Autonomous & Lightweight Access Points
When you design a wireless network, you need to have all of your options available from the beginning. When you know what choices exist, you can select from them and make the best network possible.
In that spirit, it can help to understand the primary difference in types of access points. For the most part, a wireless access point can be autonomous or lightweight. This article will go over the main distinctions between these access points and how they can be advantageous or disadvantageous, depending on your network’s design and purpose.
Autonomous Access Points
Autonomous access points are far and away more common than their lightweight counterparts. The first autonomous access points were developed to connect wireless devices as simply as possible. Over time, they became more sophisticated, and modern autonomous access points typically work via WLAN.
This is where the access point and switch for wireless traffic are combined. The controller in the WLAN is what distinguishes it from lightweight access points. As the name autonomous implies, the controller allows the single device to manage traffic independently from any additional support.
As such, an autonomous access point is a one-man army in wireless connectivity. You can connect as many devices to it as you like (within the limits of the devices’ design). If you need additional support for traffic, you can add autonomous access points and configure them to work together.
This last part is why autonomous access points are not always the right answer. Manually configuring an autonomous workgroup can get prohibitively complicated. Those complications can make networks more expensive and less reliable. So, while autonomous points are amazing when working alone, when they need more help, they might not be the best option.
Lightweight Access Points
Lightweight access points are designed somewhat antithetically to autonomous points. The term ‘lightweight’ refers to the fact that these devices cannot work independently. They rely on an external wireless LAN controller (WLC). Through this independent controller, many lightweight access points can be configured to work on the same network.
This design is intended to make it easier to expand a wireless network. The dependent lightweight controllers pull their configuration from the WLC. That means that they essentially operate as plug and play expansions to the network. A new lightweight device can be powered on. It will search for the WLC and download configurations from it. This includes protocols, security and everything else tied to the configuration.
It’s important to make a distinction. While lightweight access points can communicate seamlessly via the external WLC, the entire system runs on a different protocol that is used by autonomous access points. This means that autonomous APs and lightweight APs cannot work together on the same network without significant workarounds.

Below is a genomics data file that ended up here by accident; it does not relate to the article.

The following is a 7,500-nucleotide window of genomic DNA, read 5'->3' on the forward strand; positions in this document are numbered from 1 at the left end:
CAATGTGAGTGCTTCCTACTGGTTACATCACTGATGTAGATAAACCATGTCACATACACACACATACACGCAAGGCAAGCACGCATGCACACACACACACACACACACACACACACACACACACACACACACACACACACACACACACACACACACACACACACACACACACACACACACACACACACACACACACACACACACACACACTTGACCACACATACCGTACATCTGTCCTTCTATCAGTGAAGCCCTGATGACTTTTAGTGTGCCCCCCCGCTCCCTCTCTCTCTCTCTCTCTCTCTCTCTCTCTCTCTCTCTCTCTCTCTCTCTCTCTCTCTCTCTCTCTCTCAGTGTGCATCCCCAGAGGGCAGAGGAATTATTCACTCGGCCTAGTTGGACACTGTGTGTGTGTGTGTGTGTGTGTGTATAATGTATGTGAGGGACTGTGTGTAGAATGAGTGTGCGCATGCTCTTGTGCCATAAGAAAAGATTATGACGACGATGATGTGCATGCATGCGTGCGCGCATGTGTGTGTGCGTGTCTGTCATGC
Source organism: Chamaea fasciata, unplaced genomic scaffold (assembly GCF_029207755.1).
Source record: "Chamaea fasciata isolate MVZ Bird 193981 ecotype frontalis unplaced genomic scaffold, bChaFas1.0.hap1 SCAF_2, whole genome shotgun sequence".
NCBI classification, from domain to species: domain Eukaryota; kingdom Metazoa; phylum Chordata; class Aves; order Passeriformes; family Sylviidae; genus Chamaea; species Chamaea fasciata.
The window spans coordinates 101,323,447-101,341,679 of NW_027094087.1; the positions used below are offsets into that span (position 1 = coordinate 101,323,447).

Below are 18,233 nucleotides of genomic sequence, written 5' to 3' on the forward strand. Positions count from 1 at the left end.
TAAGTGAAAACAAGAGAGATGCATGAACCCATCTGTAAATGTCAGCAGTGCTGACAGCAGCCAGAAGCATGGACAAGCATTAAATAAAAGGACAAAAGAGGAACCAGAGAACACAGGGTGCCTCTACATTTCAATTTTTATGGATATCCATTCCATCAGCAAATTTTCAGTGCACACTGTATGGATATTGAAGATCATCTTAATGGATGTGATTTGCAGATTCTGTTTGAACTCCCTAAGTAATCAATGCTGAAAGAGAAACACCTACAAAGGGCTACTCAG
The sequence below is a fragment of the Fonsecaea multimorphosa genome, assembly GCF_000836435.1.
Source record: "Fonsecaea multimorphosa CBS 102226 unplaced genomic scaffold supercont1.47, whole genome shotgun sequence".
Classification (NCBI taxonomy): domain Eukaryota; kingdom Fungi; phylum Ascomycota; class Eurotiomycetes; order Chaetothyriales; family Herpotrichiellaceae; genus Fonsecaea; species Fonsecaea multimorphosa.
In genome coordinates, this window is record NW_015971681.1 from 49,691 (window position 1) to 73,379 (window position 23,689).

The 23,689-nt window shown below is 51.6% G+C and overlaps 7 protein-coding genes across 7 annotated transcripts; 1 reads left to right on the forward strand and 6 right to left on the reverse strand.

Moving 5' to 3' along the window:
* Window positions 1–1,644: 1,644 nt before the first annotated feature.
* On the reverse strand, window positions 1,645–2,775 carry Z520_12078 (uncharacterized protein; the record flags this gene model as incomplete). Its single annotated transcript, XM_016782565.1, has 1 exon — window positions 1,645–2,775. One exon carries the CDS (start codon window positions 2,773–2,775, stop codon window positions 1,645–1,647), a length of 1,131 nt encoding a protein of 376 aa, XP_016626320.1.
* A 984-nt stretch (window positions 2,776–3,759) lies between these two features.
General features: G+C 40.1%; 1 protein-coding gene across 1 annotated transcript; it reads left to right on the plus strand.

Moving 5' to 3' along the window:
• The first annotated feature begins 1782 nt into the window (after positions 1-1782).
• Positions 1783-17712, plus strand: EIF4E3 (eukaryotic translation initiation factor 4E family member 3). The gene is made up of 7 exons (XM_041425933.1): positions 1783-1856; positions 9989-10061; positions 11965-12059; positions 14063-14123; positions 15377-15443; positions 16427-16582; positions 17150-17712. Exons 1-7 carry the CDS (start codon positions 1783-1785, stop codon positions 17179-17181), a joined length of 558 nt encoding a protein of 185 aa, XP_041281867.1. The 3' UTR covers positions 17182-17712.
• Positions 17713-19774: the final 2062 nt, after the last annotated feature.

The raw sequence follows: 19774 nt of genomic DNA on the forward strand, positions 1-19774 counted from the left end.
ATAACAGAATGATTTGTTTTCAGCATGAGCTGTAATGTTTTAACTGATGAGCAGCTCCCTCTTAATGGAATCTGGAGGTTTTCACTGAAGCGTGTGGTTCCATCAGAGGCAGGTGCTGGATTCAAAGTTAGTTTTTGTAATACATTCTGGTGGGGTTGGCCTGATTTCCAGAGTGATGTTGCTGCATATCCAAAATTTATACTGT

All of that said, many access points can be placed in autonomous or lightweight mode. This allows you to adapt your network to the protocol that better suits your needs. But, remember that switching between autonomous and lightweight modes will not always be a simple process. That will depend on the manufacturer and model in use.
Picking the Right Access Point
Considering the differences between lightweight and autonomous access points, there are some key indicators that determine which is appropriate for a network. Since many devices can work in either mode, this decision hinges more on the purpose and management of the network, rather than which devices need to be purchased.
Autonomous access points are easier to deploy in small networks. Since you only need one device to handle all of the traffic, that makes the decision simple. If your network capacity can be served by a single access point, then make it autonomous and take advantage of the simplicity.
Lightweight network designs thrive when capacity or coverage needs to be rapidly expanded or shifted. Networks that might scale up quickly in the future will benefit from the rapid deployment opportunities presented by lightweight network design. The plug and play nature of the system makes it easy to move or add access points as needed. While this system requires more hardware at the outset, the cost of design, deployment and maintenance scales down as the number of devices in the network scales up.
The right kind of access point will make a world of difference when it comes to deploying and maintaining your network. Need help choosing? Contact one of our Network Experts to help you plan out your access point setup.
Additional Learning Center Resources
- Polarity for MPO Cabling Systems
- Differences between OS2, OM1, OM2, OM3, OM4, and OM5
- What Are Console Cables and What Are They Used For?
- WiFi 6: the next generation of Wifi technology
- Top 5 Reasons Why Your Network Needs A Firewall
- Understanding Wavelengths
- What is the difference between LSZH and OFNR?
- Meraki Network Products - Simplify Your Network
- Visit the CK Learning Center